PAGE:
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Florida Mines - Central Florida Watershed

Bone Valley Phosphate Mines

Over the past seventy years, Florida’s phosphate industry let many man-made severe environmental accidents occur one after another over the years, causing serious environmental impacts to pristine “one of a kind” ecological regions of Florida. The Florida taxpayers are also paying for the court costs, attorney fees, and the like while the court battles continue daily between federal and state environmental agencies versus Florida’s industry officials.

Lithia Springs - Spring Opening

(Fig. 1) Lithia Springs- Spring Opening


The Peace River watershed lies in west central Florida about forty miles east of the Tampa Bay area. Florida’s Peace River was declared an “endangered river” by “American Rivers.org,” a non-profit organization committed to protecting and restoring North American rivers.

The central Florida region holds unique pristine watersheds, marshlands, bogs, and other freshwater naturally occurring filtering systems. Watersheds are areas of land with waterways that flow to a common destination. Most of the region's drinking water is pumped from aquifers that are “recharged” from the watersheds described above.
Peace River Spring Fed Tributary(Fig. 3) Peace River Spring Fed Tributary

Phosphate Industry Mining Central Florida Watersheds

Florida’s riparian lands and navigable waterways are being decimated by phosphate industry draglines on a daily basis. Florida’s elected officials “permit” phosphate industry officials to strip mine in central Florida’s watersheds degrading drinking water quality and quantity.

The state of Florida owns all riparian lands and navigable waterways held in “trust” for the public at large by the sovereignty granted to Florida at statehood in 1845 by the United States of America. The lands under “public” navigable waterways are defined as riparian in nature and not to be altered in any way without state consent. Additionally, anyone purchasing land holding such natural waterways must use the land so as “not to interfere with the public’s right to use the waterway over the land” (i.e., river bottom) in question and must recognize common law riparian rights when ones actions affect the land. An example of altering the bottom of a waterway may be strip mining, dredging, building a pier, or boat dock.

What are riparian land rights you may ask? Riparian rights are those given to lands incident to navigable waterways (3). For example, the land tracts owned by the phosphate industry adjacent to or containing waterways holding riparian “public” lands from the low water mark to the high water mark in the waterway and cannot be privately owned, blocked, or altered. These lands are held in trust by the state of Florida as public domain since 1845 and is based on Florida's Public Trust Doctrine.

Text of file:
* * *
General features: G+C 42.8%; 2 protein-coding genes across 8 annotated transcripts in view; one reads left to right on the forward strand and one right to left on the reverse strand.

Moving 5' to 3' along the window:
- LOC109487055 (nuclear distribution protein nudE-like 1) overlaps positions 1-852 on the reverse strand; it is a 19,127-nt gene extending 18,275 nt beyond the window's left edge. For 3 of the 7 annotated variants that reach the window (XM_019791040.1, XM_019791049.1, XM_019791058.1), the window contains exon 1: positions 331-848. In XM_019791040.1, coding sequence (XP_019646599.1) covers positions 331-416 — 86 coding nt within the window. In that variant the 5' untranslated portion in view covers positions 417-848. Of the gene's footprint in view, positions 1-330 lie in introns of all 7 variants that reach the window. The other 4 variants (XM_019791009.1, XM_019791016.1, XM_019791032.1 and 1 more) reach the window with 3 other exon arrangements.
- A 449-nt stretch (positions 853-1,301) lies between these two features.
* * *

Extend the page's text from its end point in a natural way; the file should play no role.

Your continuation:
Florida Phosphate Officials Disrespect Public Trust

However, phosphate industry officials direct operations to strip mine large tracts of land including riparian lands and navigable waterways for the phosphate 30 to 50 feet beneath the landscape. Some of the lands being strip mined by Florida’s phosphate industry are riparian lands. Some of the waterways the phosphate industry alters are navigable waterways. Both instances (2) are highly controversial and may be illegal in some circumstances based on the U.S. Constitution and Florida laws as well. However, changing riparian lands or navigable waterways to better “public uses” may be allowed and is encouraged by the state.

In another example, a large tract of land called the Altman Tract is owned by the phosphate industry and contains navigable waterways with riparian lands. The phosphate industry cannot alter the waterway or the land under the waterway in a way that interferes with downstream riparian lands rights and downstream waterway users. However, the phosphate industry is entirely removing waterways from the surface of the earth while stripping riparian lands as well. Why are Florida’s elected officials and public media silent concerning the above industry practices? Producing “public awareness” on this topic is almost unheard by most of Florida’s taxpayers, says the Florida Institute for Phosphate Research, FIPR. Is the Public to believe this fact is coincidental?